The rudest woman in the world

I’m proud of Geelong. We have a lovely city – wonderful beaches, friendly people and great facilities. Like any metropolis though, we have problems with Trash, and today I got to meet her face to face. After having spent a very pleasant morning photographing the flora of the Geelong Botanical Garden, Mum and I were meandering back to the car when we noticed a steady stream of well dressed doyennes arriving at the Garden, ostensibly for some sort of function. “Lovely”, we thought, “wonderful place to get married!”.

As I was dismantling  the lenses, the carpark began to get full. Unlike most Trash, this piece arrived not on the wind but in a beige-gold Ford Falcon – the same colour as a fake Rolex. Ms Trash alighted from the vehicle, intent on being able to use the carpark we were obviously about to vacate. “I’ll be two  minutes,” I said, noting the large sunglasses and too-short-for-this-weather skirt, “just packing up”. I continued to clean the lenses and pack them away. Pouting, Ms Trash was not to be fobbed off. “Could you do me a favour?”, she whined in one of those used-to-getting-my-own-way-because-I’m-up-myself voices, “we’re running late for a wedding. Could you just back our your car so that we can get in?”

Principle Number #1: Your failure to plan does not make it my problem

No, we can’t. You are late for a wedding because you’ve failed to plan. Your tardiness (and hideous outfit) are testament to this. At this point Mr Trash, for whom patience is not a strong suit, began to beep his horn. His very small horn. The intent of this unashamedly alpha male behaviour of course was to intimidate us. Wrong move.

Principle Number #2: Be nice. It will get you better results than being nasty.

Mum and I are reasonable people. We’re generous and friendly. We talk to strangers, and we let people into traffic. But neither of us tolerates fools, and in particular detest arrogant swine who think their God’s gift to creation. Now, had Ms Trash been somewhat humble (heaven forbid, friendly!) and asked courteously we probably would have been pleasant and calmly reversed out of the car park. Mr Trash continued to beep. Ms Trash continued to pout. Smoke began to waft from Mum’s ears.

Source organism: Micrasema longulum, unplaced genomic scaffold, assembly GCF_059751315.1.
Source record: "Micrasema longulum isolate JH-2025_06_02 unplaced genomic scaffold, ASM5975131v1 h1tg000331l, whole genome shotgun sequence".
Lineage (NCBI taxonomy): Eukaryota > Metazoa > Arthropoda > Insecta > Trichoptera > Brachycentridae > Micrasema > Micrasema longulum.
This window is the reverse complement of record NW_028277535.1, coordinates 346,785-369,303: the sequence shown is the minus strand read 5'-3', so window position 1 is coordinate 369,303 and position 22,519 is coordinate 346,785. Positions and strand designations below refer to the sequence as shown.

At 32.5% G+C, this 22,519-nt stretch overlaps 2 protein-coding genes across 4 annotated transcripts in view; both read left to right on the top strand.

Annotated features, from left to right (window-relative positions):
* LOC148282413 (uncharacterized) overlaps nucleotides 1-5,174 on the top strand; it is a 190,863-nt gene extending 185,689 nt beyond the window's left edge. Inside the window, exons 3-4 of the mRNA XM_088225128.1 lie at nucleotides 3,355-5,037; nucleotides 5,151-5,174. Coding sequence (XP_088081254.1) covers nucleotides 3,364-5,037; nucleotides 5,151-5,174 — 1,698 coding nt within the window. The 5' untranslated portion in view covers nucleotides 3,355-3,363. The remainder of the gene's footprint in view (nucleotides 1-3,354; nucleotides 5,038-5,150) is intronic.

Principle Number #3: Don’t piss off my Mum!

Mum sat firm, keys in ignition, with no intent to turn them. “I don’t think so!” she bellowed. More smoke emanated from her ears. More beeping. More pouting. Finally, I instructed Mr and Ms Trash to find an alternate car park. And as we drove past, around two minutes later after gently and calming reversing out of the park, we noticed the Fake Rolex-mobile…. 100 metres away in a large alternate car park.

So, if you see a Ford Falcon in a fake Rolex beige gold, number plate RGR 170, please don’t do anything – including giving them your car park. They’re obviously not from Geelong 🙂

Netregistry nurses make me sick

CeBIT is a 3-day conference which focuses on business technology and IT solutions, and is held every year in Australia. Companies exhibit at CeBIT, hoping to build brand awareness and promote their service offerings. This year, Australian domain name registration and web hosting company Netregistry tried a slightly different marketing tactic – and it’s one that’s making me sick.

Using a ‘medical’ theme to promote their web site health check service, Netregistry dressed female staff in quasi-nurse uniforms, and had them ask CeBIT attendees about the health of their websites. According to this article by ZDNet, Netregistry CEO Larry Bloch (@larrybloch on Twitter) has stated that

“There would have been female doctors if any of our sales people were female — but they’re not”

This is appalling on three levels;

Representation of women in ICT: Instead of having female consultants and sales staff with (presumably) the technical and interpersonal skills to analyse the health of a client’s website, instead models (employed for their looks, not for their intellectual capital) are used engage the (predominantly male) attendees of CeBIT.